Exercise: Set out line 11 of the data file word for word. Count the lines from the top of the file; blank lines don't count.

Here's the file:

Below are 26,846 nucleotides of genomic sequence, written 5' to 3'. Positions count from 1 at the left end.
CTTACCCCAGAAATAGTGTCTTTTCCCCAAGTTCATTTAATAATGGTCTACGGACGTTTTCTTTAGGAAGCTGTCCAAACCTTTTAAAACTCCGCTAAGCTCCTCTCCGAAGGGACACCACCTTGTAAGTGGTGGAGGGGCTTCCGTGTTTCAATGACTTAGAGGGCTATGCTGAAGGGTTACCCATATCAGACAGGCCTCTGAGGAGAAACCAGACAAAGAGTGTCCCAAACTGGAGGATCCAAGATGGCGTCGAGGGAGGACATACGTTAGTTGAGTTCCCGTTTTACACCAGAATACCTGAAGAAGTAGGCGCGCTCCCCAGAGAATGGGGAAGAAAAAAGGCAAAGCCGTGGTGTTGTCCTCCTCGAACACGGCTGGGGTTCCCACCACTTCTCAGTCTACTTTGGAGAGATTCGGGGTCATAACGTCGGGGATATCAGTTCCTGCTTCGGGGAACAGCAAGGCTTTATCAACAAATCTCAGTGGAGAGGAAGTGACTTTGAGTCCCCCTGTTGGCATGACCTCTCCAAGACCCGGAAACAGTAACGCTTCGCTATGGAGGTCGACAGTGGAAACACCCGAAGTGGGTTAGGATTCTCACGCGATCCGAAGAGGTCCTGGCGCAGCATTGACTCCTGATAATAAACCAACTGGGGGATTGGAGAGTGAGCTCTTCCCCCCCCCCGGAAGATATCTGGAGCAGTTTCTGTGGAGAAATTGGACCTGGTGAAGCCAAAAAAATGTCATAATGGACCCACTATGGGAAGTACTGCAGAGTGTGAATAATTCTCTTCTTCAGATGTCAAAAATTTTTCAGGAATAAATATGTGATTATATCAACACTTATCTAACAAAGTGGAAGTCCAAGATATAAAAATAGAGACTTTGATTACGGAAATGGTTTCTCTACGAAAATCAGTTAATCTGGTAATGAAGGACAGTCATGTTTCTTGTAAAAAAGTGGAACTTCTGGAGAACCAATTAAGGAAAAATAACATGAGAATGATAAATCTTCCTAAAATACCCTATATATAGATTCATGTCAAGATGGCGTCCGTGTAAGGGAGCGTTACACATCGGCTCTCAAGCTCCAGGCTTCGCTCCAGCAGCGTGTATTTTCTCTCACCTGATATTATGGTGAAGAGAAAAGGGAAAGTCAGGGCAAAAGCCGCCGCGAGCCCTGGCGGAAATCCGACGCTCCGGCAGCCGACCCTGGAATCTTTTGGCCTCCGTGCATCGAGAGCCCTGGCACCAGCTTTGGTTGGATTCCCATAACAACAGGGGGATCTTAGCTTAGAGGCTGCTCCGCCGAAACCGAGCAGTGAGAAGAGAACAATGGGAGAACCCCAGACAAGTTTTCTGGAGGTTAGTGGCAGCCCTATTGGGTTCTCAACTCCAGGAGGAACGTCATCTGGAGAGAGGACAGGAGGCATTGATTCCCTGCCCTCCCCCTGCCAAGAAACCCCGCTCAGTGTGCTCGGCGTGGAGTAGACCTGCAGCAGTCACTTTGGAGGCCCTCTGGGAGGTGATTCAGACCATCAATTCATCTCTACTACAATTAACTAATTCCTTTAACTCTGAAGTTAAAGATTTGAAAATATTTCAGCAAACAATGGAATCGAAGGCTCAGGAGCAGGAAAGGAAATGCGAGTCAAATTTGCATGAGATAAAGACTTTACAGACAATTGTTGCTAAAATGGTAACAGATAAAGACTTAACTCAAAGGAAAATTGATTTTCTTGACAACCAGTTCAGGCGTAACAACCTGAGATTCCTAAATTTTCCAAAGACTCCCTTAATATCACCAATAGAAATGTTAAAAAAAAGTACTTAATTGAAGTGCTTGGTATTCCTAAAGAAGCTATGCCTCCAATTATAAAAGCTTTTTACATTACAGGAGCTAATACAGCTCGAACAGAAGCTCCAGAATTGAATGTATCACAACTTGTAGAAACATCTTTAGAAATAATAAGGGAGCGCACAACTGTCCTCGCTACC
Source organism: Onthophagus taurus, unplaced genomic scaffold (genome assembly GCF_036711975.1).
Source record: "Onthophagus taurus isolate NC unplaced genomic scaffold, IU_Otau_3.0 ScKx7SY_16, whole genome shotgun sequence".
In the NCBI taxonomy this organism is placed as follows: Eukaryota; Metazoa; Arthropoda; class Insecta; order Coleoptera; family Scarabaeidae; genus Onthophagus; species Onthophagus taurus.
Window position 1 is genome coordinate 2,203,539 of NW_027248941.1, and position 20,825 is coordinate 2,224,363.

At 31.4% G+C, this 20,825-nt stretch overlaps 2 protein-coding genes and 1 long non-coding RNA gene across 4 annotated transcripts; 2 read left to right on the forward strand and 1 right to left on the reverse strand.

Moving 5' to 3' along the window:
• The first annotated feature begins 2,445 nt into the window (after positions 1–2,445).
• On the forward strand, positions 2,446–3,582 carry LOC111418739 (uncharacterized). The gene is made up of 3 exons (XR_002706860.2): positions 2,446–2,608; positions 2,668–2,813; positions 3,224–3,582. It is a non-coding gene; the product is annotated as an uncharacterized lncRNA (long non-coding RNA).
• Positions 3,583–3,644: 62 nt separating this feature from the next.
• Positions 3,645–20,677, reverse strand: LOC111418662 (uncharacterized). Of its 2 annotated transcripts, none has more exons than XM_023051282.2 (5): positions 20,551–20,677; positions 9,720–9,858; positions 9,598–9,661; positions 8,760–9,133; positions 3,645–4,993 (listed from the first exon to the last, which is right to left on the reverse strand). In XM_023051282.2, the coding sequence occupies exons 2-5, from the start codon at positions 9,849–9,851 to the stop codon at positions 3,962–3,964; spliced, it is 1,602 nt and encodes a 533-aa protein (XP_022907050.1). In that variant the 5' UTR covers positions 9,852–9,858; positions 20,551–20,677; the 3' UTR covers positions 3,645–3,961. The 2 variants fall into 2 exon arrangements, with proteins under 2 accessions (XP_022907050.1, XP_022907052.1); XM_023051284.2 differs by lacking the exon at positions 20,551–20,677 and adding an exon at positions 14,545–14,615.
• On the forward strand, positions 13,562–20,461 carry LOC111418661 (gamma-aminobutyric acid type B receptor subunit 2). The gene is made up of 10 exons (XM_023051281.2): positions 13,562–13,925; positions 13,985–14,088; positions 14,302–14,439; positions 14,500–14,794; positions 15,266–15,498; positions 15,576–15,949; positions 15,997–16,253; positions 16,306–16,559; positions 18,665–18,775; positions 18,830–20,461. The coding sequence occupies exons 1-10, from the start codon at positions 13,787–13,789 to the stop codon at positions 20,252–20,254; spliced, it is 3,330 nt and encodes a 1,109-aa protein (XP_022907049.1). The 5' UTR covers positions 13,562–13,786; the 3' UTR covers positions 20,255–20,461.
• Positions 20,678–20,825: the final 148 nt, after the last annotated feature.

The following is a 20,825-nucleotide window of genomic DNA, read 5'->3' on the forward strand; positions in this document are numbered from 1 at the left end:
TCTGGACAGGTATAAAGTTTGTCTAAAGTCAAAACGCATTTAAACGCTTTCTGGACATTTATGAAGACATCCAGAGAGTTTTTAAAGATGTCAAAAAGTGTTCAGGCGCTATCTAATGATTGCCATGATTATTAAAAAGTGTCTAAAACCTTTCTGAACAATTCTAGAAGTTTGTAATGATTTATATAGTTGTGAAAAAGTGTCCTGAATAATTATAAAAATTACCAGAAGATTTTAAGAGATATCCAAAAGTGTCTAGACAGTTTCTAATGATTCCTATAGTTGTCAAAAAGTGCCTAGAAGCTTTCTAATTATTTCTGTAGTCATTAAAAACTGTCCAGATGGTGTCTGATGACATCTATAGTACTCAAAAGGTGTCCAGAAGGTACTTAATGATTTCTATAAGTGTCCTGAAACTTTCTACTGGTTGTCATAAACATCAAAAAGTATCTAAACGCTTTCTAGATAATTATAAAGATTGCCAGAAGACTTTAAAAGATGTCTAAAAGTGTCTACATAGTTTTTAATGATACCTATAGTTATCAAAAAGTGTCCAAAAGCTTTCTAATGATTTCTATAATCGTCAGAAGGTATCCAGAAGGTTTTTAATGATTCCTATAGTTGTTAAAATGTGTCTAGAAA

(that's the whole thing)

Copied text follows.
• Positions 3,583–3,644: 62 nt separating this feature from the next.